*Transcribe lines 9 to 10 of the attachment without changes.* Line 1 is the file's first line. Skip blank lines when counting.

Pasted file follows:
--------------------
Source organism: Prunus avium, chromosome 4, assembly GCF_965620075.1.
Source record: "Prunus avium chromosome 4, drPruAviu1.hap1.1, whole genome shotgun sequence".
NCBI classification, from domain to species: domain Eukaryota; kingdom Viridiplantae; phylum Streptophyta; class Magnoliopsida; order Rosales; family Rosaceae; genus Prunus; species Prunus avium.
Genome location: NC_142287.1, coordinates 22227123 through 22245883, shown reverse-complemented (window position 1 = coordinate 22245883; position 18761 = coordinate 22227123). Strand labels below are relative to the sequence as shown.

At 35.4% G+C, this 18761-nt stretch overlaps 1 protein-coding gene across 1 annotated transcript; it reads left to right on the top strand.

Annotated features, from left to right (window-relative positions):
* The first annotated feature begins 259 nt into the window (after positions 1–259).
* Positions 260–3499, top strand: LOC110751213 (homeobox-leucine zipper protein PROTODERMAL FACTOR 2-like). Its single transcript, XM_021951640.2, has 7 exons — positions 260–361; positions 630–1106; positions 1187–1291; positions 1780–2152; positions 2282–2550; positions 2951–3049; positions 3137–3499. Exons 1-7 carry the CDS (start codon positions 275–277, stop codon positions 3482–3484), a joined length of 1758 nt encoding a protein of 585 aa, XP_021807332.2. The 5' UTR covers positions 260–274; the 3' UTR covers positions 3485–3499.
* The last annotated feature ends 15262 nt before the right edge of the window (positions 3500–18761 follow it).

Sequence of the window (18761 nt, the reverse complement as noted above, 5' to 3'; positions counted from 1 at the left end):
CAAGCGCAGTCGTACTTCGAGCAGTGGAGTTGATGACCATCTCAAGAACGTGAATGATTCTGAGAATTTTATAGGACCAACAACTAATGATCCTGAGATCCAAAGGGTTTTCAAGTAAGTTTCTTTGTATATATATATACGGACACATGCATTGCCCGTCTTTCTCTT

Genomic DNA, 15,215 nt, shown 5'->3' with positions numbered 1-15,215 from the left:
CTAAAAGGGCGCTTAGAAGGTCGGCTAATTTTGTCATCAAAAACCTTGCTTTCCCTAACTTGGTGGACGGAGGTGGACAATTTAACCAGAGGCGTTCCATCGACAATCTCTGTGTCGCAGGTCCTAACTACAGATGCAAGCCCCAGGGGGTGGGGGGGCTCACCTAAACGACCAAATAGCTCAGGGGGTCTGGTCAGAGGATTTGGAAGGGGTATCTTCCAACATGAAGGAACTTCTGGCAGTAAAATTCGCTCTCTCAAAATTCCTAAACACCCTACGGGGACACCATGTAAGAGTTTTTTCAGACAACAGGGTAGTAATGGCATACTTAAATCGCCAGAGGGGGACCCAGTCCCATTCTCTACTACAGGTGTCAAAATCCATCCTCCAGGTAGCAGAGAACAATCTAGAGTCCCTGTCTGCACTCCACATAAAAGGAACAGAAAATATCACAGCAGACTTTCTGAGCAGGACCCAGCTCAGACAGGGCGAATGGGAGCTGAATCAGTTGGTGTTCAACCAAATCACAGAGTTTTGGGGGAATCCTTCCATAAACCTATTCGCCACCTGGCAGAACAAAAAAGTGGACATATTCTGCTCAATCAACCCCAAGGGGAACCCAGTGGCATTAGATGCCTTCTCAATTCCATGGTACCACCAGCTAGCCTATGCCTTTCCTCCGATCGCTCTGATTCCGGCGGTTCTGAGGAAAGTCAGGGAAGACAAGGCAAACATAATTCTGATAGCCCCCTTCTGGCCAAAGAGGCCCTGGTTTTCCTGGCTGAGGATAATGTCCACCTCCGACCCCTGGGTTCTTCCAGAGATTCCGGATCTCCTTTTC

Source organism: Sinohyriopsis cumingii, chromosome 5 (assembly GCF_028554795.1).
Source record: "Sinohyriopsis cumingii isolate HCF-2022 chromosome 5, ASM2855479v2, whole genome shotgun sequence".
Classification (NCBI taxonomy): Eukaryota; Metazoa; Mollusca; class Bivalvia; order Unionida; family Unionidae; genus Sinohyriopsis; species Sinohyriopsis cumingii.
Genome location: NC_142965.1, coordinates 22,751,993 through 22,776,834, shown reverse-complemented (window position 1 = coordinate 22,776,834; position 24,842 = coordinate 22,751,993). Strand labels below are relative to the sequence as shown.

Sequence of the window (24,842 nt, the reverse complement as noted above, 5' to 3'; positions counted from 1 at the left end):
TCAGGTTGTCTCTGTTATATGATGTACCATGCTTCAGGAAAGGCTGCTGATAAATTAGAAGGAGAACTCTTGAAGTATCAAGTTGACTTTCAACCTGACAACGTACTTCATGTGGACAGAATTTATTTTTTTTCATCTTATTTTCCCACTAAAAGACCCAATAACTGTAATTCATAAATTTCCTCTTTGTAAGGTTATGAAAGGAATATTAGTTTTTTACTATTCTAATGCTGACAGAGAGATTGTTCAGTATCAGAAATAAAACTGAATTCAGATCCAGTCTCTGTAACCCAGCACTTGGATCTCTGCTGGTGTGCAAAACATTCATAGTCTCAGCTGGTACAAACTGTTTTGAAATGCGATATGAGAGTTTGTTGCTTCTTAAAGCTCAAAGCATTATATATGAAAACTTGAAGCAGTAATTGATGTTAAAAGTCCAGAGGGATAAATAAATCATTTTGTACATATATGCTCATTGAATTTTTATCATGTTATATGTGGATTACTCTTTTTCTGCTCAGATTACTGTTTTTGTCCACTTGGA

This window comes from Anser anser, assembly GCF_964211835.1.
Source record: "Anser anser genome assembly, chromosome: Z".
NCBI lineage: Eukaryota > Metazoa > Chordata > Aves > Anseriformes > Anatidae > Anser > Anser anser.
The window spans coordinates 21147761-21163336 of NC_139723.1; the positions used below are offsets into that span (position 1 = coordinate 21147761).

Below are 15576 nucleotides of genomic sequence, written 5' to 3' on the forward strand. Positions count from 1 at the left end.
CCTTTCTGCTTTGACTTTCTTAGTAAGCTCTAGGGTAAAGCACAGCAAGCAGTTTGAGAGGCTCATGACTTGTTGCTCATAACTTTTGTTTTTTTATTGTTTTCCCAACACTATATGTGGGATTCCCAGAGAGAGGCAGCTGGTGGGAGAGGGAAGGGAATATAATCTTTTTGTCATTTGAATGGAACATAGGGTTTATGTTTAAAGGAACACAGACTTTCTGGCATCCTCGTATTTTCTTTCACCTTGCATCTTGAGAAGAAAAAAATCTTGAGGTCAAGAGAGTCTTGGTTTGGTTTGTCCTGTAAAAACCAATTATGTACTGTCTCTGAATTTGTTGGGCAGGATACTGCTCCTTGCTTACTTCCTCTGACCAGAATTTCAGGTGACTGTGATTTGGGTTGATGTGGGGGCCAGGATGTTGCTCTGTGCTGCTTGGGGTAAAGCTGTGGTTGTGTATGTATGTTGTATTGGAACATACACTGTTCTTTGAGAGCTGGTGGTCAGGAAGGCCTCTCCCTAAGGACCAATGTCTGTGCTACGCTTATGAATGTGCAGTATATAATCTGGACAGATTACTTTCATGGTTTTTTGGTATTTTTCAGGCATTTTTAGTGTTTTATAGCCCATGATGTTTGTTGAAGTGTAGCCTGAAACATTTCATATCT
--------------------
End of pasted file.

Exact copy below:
* The last annotated feature ends 15262 nt before the right edge of the window (positions 3500–18761 follow it).

Sequence of the window (18761 nt, the reverse complement as noted above, 5' to 3'; positions counted from 1 at the left end):